Proteomic analysis of the host-pathogen interface in experimental cholera

Nat Chem Biol. 2021 Nov;17(11):1199-1208. doi: 10.1038/s41589-021-00894-4. Epub 2021 Oct 21.


The microbial cell surface is a site of critical microbe-host interactions that often control infection outcomes. Defining the set of host proteins present at this interface has been challenging. Here we used a surface-biotinylation approach coupled to quantitative mass spectrometry to identify and quantify both bacterial and host proteins present on the surface of diarrheal fluid-derived Vibrio cholerae in an infant rabbit model of cholera. The V. cholerae surface was coated with numerous host proteins, whose abundance were driven by the presence of cholera toxin, including the C-type lectin SP-D. Mice lacking SP-D had enhanced V. cholerae intestinal colonization, and SP-D production shaped both host and pathogen transcriptomes. Additional host proteins (AnxA1, LPO and ZAG) that bound V. cholerae were also found to recognize distinct taxa of the murine intestinal microbiota, suggesting that these host factors may play roles in intestinal homeostasis in addition to host defense.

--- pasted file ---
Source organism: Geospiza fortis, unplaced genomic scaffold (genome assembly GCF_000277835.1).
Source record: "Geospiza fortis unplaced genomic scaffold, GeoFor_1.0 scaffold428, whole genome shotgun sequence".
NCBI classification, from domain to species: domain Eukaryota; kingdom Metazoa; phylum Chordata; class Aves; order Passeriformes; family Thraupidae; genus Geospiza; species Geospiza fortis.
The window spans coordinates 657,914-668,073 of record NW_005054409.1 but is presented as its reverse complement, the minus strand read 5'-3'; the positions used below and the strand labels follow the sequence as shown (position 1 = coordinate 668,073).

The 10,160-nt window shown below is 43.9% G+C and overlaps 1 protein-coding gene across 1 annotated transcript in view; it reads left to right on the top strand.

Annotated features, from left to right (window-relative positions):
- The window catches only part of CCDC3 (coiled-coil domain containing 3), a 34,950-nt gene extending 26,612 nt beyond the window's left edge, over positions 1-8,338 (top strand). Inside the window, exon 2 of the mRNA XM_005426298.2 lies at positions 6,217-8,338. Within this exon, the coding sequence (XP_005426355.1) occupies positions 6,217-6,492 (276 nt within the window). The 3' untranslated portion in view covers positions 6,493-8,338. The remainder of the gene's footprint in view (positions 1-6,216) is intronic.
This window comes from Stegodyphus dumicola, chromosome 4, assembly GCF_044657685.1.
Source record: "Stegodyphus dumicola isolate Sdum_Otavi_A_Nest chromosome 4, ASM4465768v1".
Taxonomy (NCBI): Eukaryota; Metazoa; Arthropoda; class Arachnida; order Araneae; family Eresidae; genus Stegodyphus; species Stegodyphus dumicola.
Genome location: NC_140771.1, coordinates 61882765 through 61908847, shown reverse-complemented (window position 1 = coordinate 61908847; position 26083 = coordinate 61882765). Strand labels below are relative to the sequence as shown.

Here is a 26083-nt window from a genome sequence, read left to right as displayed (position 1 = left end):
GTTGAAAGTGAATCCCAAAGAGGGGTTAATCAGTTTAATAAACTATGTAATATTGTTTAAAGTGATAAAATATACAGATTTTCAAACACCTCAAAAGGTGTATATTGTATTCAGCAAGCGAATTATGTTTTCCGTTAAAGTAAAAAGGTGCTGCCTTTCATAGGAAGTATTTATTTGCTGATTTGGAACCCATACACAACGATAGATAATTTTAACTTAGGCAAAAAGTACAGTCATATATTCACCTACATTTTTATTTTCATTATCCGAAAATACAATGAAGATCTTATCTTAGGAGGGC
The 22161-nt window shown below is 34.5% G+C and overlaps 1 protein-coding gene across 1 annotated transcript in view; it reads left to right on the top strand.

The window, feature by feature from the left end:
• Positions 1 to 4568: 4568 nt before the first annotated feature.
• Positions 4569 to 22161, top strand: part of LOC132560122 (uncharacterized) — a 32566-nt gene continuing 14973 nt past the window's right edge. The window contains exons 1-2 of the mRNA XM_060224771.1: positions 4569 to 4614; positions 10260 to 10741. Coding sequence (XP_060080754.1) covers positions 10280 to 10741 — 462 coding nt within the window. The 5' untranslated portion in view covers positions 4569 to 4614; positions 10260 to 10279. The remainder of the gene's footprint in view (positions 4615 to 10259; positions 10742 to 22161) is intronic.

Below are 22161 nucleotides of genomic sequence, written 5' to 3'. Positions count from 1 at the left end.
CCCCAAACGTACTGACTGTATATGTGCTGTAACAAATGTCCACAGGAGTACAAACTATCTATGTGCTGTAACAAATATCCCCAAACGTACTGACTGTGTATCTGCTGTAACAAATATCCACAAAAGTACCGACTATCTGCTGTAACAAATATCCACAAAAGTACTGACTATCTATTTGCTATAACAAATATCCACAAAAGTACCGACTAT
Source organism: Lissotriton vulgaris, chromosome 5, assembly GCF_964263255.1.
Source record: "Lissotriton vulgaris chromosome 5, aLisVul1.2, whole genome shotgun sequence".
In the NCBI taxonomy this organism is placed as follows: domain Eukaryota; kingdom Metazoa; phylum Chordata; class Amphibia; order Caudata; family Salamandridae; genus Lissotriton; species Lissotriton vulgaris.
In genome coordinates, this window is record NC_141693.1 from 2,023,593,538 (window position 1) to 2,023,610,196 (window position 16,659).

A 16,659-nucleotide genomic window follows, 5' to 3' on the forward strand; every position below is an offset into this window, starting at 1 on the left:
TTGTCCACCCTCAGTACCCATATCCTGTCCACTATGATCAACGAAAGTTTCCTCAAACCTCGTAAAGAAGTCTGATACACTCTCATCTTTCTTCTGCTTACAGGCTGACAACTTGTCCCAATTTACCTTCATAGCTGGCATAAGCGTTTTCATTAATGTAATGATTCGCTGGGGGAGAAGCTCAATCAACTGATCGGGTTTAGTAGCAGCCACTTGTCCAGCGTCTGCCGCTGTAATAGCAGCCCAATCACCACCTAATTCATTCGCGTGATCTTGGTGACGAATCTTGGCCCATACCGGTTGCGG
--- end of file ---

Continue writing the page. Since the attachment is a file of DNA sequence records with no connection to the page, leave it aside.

Publication types

  • Research Support, N.I.H., Extramural
  • Research Support, Non-U.S. Gov't

MeSH terms

  • Animals
  • Bacterial Proteins / analysis*
  • Cholera / microbiology*
  • Host-Pathogen Interactions
  • Mice
  • Mice, Inbred C57BL
  • Proteomics*
  • Vibrio cholerae / chemistry*


  • Bacterial Proteins